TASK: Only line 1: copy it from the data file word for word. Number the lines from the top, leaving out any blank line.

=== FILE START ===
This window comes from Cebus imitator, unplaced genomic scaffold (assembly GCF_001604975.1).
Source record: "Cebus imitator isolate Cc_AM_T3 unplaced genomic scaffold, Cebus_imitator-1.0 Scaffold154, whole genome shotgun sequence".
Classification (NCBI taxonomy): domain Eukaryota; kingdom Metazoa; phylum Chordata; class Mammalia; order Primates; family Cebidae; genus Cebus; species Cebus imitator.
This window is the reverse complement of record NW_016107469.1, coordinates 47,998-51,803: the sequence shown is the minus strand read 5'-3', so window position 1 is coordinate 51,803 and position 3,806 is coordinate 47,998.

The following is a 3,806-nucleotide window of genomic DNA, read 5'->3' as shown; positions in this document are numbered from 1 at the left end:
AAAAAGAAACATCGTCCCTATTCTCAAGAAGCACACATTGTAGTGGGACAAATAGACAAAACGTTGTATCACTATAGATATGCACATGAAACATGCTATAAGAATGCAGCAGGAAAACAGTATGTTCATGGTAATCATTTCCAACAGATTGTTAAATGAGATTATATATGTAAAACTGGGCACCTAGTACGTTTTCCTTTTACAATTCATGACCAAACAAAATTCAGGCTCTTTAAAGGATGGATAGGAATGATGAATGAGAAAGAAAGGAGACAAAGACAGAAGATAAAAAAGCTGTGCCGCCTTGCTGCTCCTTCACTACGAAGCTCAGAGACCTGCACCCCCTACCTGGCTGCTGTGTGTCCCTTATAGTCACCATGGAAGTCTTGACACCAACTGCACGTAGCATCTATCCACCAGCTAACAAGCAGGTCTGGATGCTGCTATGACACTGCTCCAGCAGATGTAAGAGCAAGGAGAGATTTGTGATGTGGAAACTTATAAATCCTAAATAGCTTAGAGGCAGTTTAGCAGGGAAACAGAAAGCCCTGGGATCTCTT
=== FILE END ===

This window comes from Cebus imitator, unplaced genomic scaffold (assembly GCF_001604975.1).